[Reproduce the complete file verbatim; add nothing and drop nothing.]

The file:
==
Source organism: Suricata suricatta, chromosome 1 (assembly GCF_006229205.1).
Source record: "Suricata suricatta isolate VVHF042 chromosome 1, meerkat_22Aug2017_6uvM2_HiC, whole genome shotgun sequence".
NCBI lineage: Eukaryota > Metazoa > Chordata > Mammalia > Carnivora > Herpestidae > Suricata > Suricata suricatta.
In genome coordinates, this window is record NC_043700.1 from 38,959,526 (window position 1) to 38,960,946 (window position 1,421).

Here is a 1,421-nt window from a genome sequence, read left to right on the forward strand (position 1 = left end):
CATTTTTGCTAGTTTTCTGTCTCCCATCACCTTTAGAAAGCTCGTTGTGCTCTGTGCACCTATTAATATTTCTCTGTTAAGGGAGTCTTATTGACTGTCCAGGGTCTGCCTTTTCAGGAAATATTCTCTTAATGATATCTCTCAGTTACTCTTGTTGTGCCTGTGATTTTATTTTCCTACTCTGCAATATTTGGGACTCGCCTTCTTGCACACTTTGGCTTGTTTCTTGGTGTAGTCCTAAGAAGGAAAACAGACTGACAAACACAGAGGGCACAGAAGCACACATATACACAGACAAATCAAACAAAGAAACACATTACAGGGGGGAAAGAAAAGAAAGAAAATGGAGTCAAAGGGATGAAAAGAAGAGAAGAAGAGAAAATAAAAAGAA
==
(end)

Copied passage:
Source organism: Suricata suricatta, chromosome 1 (assembly GCF_006229205.1).
Source record: "Suricata suricatta isolate VVHF042 chromosome 1, meerkat_22Aug2017_6uvM2_HiC, whole genome shotgun sequence".
NCBI lineage: Eukaryota > Metazoa > Chordata > Mammalia > Carnivora > Herpestidae > Suricata > Suricata suricatta.
In genome coordinates, this window is record NC_043700.1 from 38,959,526 (window position 1) to 38,960,946 (window position 1,421).

Here is a 1,421-nt window from a genome sequence, read left to right on the forward strand (position 1 = left end):
CATTTTTGCTAGTTTTCTGTCTCCCATCACCTTTAGAAAGCTCGTTGTGCTCTGTGCACCTATTAATATTTCTCTGTTAAGGGAGTCTTATTGACTGTCCAGGGTCTGCCTTTTCAGGAAATATTCTCTTAATGATATCTCTCAGTTACTCTTGTTGTGCCTGTGATTTTATTTTCCTACTCTGCAATATTTGGGACTCGCCTTCTTGCACACTTTGGCTTGTTTCTTGGTGTAGTCCTAAGAAGGAAAACAGACTGACAAACACAGAGGGCACAGAAGCACACATATACACAGACAAATCAAACAAAGAAACACATTACAGGGGGGAAAGAAAAGAAAGAAAATGGAGTCAAAGGGATGAAAAGAAGAGAAGAAGAGAAAATAAAAAGAA